In the present context, in which ever more frequently our contemporaries ask themselves essential questions on the meaning of life and its value, it seems more important than ever to reflect on the ancient roots from which has flowed an abundant sap for centuries. Intercultural and interreligious dialogue emerges as a priority for the European Union and is of interest transversally to the sectors of culture and communication, of education and science, of migrations and minorities, youth and labor.

Once diversity is received as a positive fact, it is necessary to make persons accept not only the existence of the other's culture, but also the desire to be enriched with it. Addressing Catholics, my predecessor, the Servant of God Paul VI, enunciated his profound conviction in these terms: "The Church must enter into dialogue with the world in which she lives. The Church becomes world, the Church becomes message, the Church becomes conversation" ("Ecclesiam Suam," No. 67).

We live in what is usually called a "plural world," characterized by the speed of communications, the mobility of peoples and their economic, political and cultural interdependence. Precisely in this, perhaps dramatic hour, though unfortunately many Europeans seem to forget Europe's Christian roots, the latter are alive and should trace the path and nourish the hope of millions of citizens who share the same values.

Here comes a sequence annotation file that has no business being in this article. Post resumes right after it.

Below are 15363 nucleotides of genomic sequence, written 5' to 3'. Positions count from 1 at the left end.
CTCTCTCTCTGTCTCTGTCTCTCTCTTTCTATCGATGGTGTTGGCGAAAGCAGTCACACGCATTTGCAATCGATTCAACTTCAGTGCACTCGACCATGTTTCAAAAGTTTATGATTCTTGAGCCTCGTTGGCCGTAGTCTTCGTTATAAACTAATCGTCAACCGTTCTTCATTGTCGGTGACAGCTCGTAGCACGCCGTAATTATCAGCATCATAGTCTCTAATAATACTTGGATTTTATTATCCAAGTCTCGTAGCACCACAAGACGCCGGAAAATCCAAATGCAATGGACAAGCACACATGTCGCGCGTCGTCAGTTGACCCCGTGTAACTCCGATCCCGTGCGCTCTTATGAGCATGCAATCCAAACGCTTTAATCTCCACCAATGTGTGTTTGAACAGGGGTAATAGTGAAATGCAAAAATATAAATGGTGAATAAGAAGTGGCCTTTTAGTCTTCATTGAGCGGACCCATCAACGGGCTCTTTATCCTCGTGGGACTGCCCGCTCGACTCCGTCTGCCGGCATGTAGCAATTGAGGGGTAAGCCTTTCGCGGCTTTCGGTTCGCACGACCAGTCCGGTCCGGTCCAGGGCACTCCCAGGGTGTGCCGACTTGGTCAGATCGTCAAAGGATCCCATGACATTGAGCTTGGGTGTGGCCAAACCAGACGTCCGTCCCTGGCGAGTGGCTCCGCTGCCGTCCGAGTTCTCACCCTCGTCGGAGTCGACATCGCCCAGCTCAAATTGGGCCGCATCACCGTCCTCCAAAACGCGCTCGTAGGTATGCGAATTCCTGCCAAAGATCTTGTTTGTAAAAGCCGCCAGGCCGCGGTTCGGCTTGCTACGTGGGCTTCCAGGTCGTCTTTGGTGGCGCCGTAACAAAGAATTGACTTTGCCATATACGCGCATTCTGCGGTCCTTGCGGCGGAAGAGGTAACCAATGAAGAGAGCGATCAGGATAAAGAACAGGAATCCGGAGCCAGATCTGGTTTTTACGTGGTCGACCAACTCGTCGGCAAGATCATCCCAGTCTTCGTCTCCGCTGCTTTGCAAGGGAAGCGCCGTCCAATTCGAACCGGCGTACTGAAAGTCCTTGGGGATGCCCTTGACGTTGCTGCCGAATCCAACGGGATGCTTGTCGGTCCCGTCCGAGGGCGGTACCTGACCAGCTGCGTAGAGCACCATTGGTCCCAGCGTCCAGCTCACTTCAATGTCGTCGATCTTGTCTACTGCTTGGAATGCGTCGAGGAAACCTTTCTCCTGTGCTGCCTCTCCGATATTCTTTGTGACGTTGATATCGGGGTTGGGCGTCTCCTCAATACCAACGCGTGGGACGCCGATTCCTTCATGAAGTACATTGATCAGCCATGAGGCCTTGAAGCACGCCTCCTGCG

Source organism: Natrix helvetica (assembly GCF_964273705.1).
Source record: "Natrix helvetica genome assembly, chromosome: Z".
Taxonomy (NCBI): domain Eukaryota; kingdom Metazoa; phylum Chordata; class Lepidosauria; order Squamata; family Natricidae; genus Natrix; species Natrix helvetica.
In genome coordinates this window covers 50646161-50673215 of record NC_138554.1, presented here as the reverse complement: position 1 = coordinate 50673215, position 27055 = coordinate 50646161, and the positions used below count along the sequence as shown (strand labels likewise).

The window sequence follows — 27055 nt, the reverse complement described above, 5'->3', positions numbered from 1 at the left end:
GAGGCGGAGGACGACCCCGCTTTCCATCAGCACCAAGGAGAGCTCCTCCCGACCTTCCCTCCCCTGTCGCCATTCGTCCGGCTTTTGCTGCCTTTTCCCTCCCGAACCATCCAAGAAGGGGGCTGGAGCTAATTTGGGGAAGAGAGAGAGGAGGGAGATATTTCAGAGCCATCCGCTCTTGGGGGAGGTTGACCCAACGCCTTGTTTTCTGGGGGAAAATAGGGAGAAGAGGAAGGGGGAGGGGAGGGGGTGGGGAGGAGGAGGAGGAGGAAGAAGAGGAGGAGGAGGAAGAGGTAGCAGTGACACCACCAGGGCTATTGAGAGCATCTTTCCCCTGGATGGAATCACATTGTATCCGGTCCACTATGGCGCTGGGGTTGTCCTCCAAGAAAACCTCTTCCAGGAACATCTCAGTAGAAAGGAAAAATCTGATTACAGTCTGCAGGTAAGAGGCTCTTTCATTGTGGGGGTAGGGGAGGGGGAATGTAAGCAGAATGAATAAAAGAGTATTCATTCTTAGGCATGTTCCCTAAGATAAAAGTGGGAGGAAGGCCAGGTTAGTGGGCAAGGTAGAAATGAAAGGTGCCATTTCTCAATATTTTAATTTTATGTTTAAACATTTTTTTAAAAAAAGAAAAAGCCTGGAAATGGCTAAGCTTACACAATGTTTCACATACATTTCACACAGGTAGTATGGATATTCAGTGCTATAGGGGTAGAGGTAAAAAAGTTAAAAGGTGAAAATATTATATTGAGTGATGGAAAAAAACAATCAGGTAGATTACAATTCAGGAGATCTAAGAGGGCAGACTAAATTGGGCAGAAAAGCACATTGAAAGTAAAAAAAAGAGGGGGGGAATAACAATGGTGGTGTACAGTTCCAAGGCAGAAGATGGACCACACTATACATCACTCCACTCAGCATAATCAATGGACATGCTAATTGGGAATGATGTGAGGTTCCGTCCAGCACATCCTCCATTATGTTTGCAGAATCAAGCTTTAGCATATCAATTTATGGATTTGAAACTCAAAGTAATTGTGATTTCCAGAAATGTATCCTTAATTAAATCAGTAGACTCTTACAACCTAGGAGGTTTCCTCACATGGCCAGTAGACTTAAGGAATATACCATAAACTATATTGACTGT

Believers should always be willing to promote initiatives of intercultural and interreligious dialogue, to stimulate collaboration on topics of mutual interest, such as the dignity of the human person, the quest for the common good, the building of peace and development. With this intention, the Holy See wished to give particular relevance to its own participation in high-level dialogue on understanding between religions and cultures and on cooperation for peace, in the framework of the 62nd U.N. General Assembly (Oct. 4-5, 2007). To be authentic, dialogue must avoid yielding to relativism and syncretism and be animated by sincere respect for others and by a generous spirit of reconciliation and fraternity.